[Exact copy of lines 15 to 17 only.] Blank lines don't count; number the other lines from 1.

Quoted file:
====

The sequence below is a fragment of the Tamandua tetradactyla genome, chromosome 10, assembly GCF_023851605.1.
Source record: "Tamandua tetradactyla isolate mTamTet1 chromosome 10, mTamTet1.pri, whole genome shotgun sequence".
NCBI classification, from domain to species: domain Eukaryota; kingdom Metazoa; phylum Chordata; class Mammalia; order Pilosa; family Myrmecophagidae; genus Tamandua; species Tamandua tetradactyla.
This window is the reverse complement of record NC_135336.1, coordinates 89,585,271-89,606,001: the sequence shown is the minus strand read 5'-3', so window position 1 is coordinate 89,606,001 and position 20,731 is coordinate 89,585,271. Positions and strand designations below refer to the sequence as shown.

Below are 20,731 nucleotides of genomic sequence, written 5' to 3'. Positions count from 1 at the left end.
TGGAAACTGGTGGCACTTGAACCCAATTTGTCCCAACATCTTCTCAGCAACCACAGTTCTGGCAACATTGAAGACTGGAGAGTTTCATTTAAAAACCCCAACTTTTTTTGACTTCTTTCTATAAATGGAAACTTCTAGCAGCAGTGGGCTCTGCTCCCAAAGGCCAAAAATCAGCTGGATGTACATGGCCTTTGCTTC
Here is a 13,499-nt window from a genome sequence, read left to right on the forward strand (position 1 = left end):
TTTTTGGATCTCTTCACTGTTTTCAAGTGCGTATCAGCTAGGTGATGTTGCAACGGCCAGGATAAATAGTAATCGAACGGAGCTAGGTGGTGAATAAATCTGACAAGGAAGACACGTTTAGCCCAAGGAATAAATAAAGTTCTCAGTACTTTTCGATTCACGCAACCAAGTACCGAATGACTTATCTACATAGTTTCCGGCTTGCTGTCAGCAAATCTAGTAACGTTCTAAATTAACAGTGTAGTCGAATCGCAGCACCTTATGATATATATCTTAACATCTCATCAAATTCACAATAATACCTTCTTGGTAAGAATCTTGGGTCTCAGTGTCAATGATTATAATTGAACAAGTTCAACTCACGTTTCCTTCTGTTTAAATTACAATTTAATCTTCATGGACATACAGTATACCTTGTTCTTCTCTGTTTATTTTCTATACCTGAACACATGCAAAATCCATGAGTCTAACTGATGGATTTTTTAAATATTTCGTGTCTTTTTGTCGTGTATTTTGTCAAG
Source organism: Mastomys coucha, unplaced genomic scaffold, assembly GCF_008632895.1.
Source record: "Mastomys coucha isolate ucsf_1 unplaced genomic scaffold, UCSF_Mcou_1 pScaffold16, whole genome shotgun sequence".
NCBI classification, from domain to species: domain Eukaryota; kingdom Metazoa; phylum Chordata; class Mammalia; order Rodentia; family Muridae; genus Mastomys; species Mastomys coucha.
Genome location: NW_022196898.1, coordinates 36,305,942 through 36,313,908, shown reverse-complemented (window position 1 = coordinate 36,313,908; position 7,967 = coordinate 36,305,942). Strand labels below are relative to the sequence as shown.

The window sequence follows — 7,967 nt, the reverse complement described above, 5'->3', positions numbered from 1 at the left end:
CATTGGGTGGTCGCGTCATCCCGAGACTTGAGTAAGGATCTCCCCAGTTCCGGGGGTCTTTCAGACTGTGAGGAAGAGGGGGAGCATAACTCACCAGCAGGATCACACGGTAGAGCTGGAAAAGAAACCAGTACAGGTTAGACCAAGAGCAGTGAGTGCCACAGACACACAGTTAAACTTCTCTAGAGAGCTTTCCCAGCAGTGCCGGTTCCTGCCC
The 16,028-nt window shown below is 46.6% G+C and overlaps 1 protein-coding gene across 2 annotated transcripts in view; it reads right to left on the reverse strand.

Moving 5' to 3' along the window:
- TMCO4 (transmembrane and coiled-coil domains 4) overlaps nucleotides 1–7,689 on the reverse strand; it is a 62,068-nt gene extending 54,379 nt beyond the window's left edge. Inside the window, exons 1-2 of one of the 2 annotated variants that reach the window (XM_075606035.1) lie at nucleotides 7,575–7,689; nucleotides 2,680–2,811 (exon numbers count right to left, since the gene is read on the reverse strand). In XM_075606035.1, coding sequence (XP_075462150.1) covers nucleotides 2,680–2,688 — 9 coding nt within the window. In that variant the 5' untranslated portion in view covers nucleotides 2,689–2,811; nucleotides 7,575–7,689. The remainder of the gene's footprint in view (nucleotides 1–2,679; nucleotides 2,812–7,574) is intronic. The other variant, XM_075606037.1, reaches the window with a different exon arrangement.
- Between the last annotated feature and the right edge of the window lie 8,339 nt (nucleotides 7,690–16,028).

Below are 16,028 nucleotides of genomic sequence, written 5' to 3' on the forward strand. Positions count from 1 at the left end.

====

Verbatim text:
The 16,028-nt window shown below is 46.6% G+C and overlaps 1 protein-coding gene across 2 annotated transcripts in view; it reads right to left on the reverse strand.

Moving 5' to 3' along the window:
- TMCO4 (transmembrane and coiled-coil domains 4) overlaps nucleotides 1–7,689 on the reverse strand; it is a 62,068-nt gene extending 54,379 nt beyond the window's left edge. Inside the window, exons 1-2 of one of the 2 annotated variants that reach the window (XM_075606035.1) lie at nucleotides 7,575–7,689; nucleotides 2,680–2,811 (exon numbers count right to left, since the gene is read on the reverse strand). In XM_075606035.1, coding sequence (XP_075462150.1) covers nucleotides 2,680–2,688 — 9 coding nt within the window. In that variant the 5' untranslated portion in view covers nucleotides 2,689–2,811; nucleotides 7,575–7,689. The remainder of the gene's footprint in view (nucleotides 1–2,679; nucleotides 2,812–7,574) is intronic. The other variant, XM_075606037.1, reaches the window with a different exon arrangement.